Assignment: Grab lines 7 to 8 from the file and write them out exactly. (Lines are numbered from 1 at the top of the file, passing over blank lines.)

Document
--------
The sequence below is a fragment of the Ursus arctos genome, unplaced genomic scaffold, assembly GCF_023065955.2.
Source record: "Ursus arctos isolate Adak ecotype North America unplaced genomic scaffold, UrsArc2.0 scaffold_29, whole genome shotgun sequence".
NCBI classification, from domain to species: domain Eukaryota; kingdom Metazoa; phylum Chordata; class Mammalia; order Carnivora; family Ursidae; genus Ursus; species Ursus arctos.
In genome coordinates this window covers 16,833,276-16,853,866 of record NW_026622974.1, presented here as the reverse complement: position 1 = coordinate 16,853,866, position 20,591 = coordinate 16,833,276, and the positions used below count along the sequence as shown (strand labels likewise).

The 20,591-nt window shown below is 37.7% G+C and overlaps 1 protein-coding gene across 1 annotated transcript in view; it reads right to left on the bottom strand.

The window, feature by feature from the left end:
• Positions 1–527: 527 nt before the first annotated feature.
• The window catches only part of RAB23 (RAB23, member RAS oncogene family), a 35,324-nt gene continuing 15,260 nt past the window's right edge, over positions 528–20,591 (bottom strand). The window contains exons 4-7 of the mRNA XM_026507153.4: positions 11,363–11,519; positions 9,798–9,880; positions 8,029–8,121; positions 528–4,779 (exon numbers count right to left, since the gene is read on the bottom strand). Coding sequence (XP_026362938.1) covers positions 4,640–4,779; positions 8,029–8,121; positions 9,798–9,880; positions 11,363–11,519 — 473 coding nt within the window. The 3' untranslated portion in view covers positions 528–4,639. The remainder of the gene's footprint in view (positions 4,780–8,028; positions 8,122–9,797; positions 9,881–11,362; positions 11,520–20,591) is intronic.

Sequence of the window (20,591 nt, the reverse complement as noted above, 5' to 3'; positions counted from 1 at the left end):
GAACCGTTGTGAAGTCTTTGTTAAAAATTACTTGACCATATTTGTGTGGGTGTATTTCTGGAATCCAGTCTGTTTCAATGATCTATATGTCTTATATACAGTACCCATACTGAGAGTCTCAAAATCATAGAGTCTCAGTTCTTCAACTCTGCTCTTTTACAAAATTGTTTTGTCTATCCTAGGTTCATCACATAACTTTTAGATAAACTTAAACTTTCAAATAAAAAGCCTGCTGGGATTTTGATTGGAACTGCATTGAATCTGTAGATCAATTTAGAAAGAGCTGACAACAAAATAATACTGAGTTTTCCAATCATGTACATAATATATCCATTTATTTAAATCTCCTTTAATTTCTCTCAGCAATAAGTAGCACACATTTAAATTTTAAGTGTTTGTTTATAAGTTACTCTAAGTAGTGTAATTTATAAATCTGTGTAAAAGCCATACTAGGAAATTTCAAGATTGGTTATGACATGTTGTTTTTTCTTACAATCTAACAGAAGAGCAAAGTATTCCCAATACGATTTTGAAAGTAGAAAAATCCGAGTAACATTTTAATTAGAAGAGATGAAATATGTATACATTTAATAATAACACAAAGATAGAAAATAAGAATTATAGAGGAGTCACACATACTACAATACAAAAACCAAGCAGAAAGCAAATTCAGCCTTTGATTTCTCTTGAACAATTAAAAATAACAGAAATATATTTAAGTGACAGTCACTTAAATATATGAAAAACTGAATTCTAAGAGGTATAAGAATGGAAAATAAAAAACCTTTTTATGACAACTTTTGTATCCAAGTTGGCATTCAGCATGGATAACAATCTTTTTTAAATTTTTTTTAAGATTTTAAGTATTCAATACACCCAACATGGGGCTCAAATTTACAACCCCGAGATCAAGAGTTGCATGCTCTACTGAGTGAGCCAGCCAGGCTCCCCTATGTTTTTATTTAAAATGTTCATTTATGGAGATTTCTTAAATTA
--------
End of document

• Positions 1–527: 527 nt before the first annotated feature.
• The window catches only part of RAB23 (RAB23, member RAS oncogene family), a 35,324-nt gene continuing 15,260 nt past the window's right edge, over positions 528–20,591 (bottom strand). The window contains exons 4-7 of the mRNA XM_026507153.4: positions 11,363–11,519; positions 9,798–9,880; positions 8,029–8,121; positions 528–4,779 (exon numbers count right to left, since the gene is read on the bottom strand). Coding sequence (XP_026362938.1) covers positions 4,640–4,779; positions 8,029–8,121; positions 9,798–9,880; positions 11,363–11,519 — 473 coding nt within the window. The 3' untranslated portion in view covers positions 528–4,639. The remainder of the gene's footprint in view (positions 4,780–8,028; positions 8,122–9,797; positions 9,881–11,362; positions 11,520–20,591) is intronic.